Let's say that I have created a private key file with some passphrase
Such a key is only designed to authenticate the client as it makes an SSH connection to a server.
Now someone sends me a message encrypted with my public key.
SSH keys are not intended for use as a general-purpose encryption tool. And, as a public/private key pair, it is not suitable for encryption of data; in general, key pairs are used to encrypt a secret key that will be used by a separate symmetric encryption algorithm to transfer data.
To decrypt the message I need a private key.
Do I need to decrypt the private key file with passphrase first and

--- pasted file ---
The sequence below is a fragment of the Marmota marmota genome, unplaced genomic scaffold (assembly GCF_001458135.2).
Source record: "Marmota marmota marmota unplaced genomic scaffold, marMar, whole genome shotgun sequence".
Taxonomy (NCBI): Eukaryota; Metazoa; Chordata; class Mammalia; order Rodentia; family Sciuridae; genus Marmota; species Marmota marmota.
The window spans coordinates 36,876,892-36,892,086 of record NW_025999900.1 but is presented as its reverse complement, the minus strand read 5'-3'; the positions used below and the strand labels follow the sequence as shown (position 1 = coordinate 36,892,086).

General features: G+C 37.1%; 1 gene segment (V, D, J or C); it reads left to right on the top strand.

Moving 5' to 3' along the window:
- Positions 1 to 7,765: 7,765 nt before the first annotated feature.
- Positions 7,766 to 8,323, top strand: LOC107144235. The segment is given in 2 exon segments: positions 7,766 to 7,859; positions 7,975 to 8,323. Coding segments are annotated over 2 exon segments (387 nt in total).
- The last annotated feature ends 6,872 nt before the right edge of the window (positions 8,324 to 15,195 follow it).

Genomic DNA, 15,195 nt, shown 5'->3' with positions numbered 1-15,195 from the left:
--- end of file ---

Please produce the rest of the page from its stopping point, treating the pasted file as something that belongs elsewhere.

then use this plain private key to decrypt the message?
If you were using a different public key system - like PGP - then you would use your passphrase to allow the PGP program to:
- decrypt your private key,
- use your private key to decrypt the secret key, then
- use the secret key to decrypt the message
The program takes care of those steps for you once you've provided the passphrase for the private key.
But, again, SSH keys aren't designed for use like that. It's possible to convert an SSH keypair for use with PGP, which will do that, but really, you should probably back off and go try starting from scratch with PGP if you'd like to play with this.
PGP (also GnuPG, also anything adhering to the OpenPGP standard) is an example of an encryption tool designed to seamlessly implement hybrid encryption with you merely providing a private key and passphrase for that key. If you're interested in playing around with this, GnuPG is free and easily available.